Get access

Effluent-dominated streams. Part 1: Presence and effects of excess nitrogen and phosphorus in Wascana Creek, Saskatchewan, Canada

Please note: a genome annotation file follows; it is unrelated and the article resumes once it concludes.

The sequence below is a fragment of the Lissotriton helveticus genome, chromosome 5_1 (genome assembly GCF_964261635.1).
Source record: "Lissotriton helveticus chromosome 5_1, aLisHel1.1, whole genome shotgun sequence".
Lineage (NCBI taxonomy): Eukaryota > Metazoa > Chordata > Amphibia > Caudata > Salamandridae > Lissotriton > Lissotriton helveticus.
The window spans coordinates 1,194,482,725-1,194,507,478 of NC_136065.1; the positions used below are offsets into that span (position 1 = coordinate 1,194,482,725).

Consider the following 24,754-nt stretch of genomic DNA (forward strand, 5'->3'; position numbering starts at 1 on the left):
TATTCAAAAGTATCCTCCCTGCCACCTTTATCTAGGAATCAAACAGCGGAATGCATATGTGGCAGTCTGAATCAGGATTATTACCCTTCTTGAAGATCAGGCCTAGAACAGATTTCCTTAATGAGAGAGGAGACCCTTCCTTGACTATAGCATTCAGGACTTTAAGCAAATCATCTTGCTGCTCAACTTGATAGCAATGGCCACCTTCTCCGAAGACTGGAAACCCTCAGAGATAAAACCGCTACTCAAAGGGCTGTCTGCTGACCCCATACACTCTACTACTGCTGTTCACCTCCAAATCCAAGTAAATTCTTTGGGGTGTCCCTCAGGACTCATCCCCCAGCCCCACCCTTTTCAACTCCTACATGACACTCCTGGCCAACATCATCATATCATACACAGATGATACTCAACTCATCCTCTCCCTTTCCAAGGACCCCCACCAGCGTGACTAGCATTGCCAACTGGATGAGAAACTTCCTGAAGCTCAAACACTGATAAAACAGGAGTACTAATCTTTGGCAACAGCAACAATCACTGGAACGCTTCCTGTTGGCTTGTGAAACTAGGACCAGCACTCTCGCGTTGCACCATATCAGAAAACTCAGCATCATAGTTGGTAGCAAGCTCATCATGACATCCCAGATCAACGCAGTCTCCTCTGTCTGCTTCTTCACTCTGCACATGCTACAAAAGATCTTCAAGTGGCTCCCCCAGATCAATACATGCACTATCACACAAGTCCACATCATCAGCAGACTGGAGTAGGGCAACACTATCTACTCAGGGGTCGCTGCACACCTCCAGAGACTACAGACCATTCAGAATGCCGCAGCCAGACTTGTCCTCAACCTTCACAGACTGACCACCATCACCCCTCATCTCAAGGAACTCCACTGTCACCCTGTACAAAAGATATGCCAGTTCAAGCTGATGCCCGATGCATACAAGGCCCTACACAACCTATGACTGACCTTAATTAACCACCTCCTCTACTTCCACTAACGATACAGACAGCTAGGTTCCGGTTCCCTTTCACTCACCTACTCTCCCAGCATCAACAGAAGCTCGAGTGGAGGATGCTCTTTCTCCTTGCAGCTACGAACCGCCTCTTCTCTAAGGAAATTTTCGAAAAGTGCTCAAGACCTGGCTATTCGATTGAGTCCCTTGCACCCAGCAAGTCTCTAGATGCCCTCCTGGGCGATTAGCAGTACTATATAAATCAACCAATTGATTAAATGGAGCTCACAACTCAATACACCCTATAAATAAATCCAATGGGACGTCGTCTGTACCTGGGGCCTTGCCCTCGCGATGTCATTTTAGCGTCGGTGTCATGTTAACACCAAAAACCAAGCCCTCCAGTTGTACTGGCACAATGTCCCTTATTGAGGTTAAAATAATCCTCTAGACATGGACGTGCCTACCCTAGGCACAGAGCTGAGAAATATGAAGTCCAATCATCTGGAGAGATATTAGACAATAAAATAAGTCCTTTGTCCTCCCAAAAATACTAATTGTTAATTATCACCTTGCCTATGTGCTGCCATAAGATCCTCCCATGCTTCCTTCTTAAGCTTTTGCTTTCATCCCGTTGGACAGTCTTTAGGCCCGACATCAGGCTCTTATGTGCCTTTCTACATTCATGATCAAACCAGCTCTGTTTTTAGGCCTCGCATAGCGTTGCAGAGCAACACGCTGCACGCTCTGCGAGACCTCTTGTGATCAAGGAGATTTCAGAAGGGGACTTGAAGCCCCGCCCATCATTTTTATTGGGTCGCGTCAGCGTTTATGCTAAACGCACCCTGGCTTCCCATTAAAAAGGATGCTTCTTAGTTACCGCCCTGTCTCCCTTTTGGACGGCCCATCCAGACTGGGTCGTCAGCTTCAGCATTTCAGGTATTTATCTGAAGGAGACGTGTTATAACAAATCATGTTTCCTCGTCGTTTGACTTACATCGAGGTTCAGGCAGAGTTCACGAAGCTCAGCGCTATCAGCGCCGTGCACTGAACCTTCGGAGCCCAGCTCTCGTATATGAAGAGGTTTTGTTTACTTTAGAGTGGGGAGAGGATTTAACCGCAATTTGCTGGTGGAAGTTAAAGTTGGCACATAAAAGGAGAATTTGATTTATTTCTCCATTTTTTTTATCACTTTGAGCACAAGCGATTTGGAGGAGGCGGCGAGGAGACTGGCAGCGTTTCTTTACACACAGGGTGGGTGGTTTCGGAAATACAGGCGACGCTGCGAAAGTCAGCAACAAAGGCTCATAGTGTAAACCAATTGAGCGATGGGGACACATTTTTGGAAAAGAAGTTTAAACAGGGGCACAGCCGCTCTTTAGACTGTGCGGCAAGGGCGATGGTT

Regina, Saskatchewan, Canada (population 190,400) treats its sewage at a modern sewage treatment plant (STP) on Wascana Creek. In the winter, treated sewage effluent makes up almost 100% of stream flow. Four surveys conducted from 2005 to 2007, in differing seasons, indicated significantly higher nitrogen (N) and phosphorus (P) concentrations at sites downstream of the STP compared to an upstream control site. Downstream, Wascana Creek is N hypersaturated (total dissolved N >3 mg/L) and soluble reactive phosphorus (SRP) makes up a greater percentage of total P (TP). Diminished nutrient retention capacities for both N and P are directly attributable to STP effluent. Creek SRP concentrations are less than estimates of equilibrium P concentrations (EPCo), indicating that creek sediments may be a source of P, further exacerbating hypereutrophic ambient SRP concentrations. As well, NO2 + NO3-N concentrations far surpass World Health Organization limits for drinking water (10 mg/L) and sensitive taxa, while NH3-N, NH4-N, and NO2 + NO3-N exceed Canadian Water Quality Guidelines for Protection of Aquatic Life and those for the U.S. Environmental Protection Agency. High NH4-N concentrations may be responsible for depressions not only in algal biomass and production observed downstream but reductions in primary to bacterial production ratios (PP:BP). In spring and fall, these reductions push PP:BP from net autotrophy to heterotrophy. The Wascana Creek study highlights the considerable problems associated with excess nutrients in effluent-dominated ecosystems (EDS). It also underlines the need for better controls on NH4-N additions from STPs in such EDS, especially in a day and age when freshwater supplies are dwindling and negative effects of climate change are expected. Environ. Toxicol. Chem. 2011;30:496–507. © 2010 SETAC